During spring vacation, my friends Dirk and Nichole came to visit, and we decided to take the train down to Kyushu to visit Aso-san (Mt. Aso), one of Japan’s most famous active volcanoes. Mt. Aso is made up of five volcanic cones that together make up the “world’s largest caldera, with a circumference of 130 km (80 miles)” (Eyewitness Travel Guide). Nakadake is Aso-san’s still active crater — so active that a woman on honeymoon was killed by an eruption in 1979 — and that’s what we had come to see. If you look at numerous photos of the Nakadake plume, you can see that the smoke from the crater varies in intensity from huge roiling masses of gray ash thrown high into the air, to the milder, almost cloudlike white smoke that we encountered on our visit.
One of the reasons that Aso-san is such a popular area for tourism in Japan is that the landscape around the caldera is completely unlike the landscape of most of Japan, which tends to be either forested or farmland, without the kind of ranging vistas that you can find so easily in the U.S. Aso-san, however, has been denuded of most trees (presumably because of volcanic activity), and the dark soil is apparently the perfect composition to promote the growth of thriving grasslands. Of course, we arrived on the tail-end of winter, so the grass was brown, rather than green, and even though the sky was clear there was a bone-chilling frostwind at altitude.
The photo above is a view of the Kusasenri meadow, which cradles a lake in its arms. During the spring, the grass is green and the lake is larger, but I kind of like the way the winter-shrunken lake reveals the stark black earth. On the bus ride up we passed the Komezuka, a cinder cone that is bright green during the spring and summer, but bare and black during the winter. If you want to, you can rent horses and ride them around the lake area of the Kusasenri meadow.
We decided to walk from the Kusasenri meadow up to the gondola lift that would take us the rest of the way to Nakadake. Everyone else, apparently, stayed on the bus or drove to the gondola lift because the three of us were the only people walking the path — only a mile and half or so — up to the lift station. This is a shame because walking through the landscape really gives a better sense of the place — especially in terms of the geological history, which is obviously quite interesting (and some of it quite recent). Our path essentially led up to a large outflow from the crater itself, and we passed through numerous types of terrain, including prairie, fields of rock, different flow patterns and types of earth, and even a few patches of ice crystals, here and there, that emerged in the shadows of overhangs. Plus we got to walk past the (defunct?) ski lift pictured above. I somehow like the idea of taking the lift up to the hilltop and skiing down in white snow while the volcano slowly belches forth smoke in the distance.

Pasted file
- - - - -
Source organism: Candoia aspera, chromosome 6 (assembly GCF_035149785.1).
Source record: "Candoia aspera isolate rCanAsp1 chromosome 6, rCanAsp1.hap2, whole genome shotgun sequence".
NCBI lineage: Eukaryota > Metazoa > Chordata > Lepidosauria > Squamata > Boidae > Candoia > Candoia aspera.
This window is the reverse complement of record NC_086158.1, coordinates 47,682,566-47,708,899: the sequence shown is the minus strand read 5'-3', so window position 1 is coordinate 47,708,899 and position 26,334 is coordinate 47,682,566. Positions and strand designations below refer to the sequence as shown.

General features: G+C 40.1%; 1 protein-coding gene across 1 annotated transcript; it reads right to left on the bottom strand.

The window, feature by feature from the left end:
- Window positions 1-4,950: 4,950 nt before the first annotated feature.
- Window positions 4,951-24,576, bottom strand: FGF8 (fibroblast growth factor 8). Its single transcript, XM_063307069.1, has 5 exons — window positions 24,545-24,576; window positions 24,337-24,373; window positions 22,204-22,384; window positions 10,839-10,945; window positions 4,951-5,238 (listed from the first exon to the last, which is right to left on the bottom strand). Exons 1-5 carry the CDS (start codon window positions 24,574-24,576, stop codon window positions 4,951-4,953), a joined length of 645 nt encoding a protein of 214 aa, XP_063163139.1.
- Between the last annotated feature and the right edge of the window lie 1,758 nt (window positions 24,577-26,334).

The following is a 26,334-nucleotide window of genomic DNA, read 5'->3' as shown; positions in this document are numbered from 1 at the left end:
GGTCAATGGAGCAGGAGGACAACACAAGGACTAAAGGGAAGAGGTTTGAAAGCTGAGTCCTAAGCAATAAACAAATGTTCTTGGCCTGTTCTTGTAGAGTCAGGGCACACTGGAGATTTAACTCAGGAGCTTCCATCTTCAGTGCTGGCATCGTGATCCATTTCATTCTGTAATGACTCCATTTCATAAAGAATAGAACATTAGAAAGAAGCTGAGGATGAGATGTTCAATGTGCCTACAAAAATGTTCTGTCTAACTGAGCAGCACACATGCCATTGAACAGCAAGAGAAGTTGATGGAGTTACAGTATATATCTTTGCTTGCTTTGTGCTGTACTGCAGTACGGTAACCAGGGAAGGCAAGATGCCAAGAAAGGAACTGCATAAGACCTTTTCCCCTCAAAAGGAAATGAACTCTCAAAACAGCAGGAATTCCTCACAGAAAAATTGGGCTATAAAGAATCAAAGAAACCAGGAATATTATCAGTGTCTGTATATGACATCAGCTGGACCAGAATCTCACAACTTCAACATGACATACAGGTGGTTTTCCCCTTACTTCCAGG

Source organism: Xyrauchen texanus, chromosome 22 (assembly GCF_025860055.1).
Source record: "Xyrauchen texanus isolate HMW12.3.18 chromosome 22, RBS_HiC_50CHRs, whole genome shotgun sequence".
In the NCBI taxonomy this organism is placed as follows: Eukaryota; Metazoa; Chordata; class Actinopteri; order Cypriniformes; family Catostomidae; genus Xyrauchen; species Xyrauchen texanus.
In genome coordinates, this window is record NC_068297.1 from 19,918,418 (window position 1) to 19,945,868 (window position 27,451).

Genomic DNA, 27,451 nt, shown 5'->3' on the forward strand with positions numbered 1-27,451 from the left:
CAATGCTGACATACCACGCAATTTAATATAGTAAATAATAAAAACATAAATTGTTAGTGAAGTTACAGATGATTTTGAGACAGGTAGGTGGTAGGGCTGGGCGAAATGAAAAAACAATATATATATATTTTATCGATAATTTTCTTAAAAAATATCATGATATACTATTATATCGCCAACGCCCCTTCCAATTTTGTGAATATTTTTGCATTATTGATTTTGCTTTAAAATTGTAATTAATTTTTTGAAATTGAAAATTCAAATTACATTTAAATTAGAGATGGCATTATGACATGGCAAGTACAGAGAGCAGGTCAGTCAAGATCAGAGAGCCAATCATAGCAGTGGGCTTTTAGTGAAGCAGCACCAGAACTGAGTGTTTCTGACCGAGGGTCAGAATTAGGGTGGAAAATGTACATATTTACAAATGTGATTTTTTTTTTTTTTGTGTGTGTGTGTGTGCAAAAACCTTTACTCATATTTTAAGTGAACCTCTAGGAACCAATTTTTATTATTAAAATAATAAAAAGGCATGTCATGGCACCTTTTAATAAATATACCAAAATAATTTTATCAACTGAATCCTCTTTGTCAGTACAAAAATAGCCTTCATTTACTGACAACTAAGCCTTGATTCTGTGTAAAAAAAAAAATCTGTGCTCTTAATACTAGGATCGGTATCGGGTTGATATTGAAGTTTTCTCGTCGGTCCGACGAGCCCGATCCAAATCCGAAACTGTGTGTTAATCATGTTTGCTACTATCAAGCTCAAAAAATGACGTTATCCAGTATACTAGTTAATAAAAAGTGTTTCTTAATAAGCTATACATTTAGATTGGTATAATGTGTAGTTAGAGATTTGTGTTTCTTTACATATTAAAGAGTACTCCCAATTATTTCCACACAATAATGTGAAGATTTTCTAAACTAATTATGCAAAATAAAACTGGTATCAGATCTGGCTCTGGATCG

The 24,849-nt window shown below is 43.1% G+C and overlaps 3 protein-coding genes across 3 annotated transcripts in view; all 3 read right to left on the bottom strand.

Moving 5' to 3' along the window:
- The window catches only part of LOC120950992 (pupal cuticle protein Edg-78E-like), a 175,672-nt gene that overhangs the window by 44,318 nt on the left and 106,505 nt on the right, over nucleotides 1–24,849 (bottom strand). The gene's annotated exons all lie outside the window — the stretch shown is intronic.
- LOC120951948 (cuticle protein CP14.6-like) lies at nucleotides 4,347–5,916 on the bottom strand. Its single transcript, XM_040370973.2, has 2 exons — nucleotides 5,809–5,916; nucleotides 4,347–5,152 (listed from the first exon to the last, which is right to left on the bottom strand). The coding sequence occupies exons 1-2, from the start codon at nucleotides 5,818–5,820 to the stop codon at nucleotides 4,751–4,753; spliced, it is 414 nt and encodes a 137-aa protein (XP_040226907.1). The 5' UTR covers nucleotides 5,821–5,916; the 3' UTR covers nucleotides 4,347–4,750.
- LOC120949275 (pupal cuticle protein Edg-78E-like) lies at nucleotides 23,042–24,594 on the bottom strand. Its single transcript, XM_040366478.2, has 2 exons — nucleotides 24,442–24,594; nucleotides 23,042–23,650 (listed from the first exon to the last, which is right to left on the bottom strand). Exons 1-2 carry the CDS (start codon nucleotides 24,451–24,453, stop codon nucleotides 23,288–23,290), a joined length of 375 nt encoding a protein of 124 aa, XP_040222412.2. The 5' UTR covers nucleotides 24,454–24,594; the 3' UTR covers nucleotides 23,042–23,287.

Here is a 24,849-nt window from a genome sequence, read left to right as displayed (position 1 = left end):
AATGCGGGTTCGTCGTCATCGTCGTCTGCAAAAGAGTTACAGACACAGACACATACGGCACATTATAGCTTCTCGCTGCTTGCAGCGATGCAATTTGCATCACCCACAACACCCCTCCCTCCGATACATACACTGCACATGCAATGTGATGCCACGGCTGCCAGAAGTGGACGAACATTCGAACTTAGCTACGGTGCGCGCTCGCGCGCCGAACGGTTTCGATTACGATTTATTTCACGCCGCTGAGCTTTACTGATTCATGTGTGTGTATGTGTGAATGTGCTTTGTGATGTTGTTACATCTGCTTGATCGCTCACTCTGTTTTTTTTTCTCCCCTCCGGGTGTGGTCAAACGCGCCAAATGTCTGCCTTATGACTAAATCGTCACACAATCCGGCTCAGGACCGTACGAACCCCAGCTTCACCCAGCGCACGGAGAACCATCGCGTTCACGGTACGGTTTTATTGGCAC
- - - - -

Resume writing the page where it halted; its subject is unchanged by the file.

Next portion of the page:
Because Nakadake has had fairly major eruptions as recently as 1993, a series of concrete bunkers have been built around the rim of the crater. These serve as viewing platforms, but in the event of unexpected volcanic activity they are also supposed to act as emergency shelters. I have no idea how effective these bunkers would be in the event of a major eruption, but they are nice to walk around in.
Although the fact that Nakadake is an active volcano makes for a good deal of excitement and unpredictability, this unpredictability can have its downside as well. Because of dangerous levels of sulfur gasses emitted by the crater, we were only able to go as far as the first viewing platform, and not to the actual rim of the crater where you can look down inside for a view of the toothpaste blue water that pools there.
Once we had gotten our view of as much of the crater as we could possibly see, we walked past the man selling his bright yellow bags of sulfur at a fold-up card table and into the comparative warmth of the cable lift waiting room. It was nice to get out of the freezing wind and warm up for awhile near the kerosene heater, throwing out its heatwaves at full volume.
Here’s the gondola parking at the bottom of the lift. I love cable lifts, gondola lifts, ski lifts — anything that gets you into the air, above the usual groundbound view. Even from the height of the gondola, however, I couldn’t see the shape of the reclining Buddha that the mountains at Aso-san are supposed to form. I think that this shape is visible from outside the caldera, and not from within the center of the caldera where Nakadake is found. Next time I come to Aso-san I think I’d like to stay a few days in the area and hike around. And at night, take in some of the natural hot springs that can be found all along the base of the caldera. I imagine that it’s the kind of hot water that can melt the weary right off.
Filed under: Japan, nature, travel | 4 Comments
Tags: alpine meadow, Aso-san, cable lift, cinder cone, concrete bunkers, 熊本県, emergency shelter, 阿蘇山, gas mask, geological history, geology, gondola lift, Komezuka, Kumamoto, Kusasenri meadow, Kyushu, Mount Aso, Nakadake, poison gas, ski lift, sulfur gas, volcano, world's largest caldera, 九州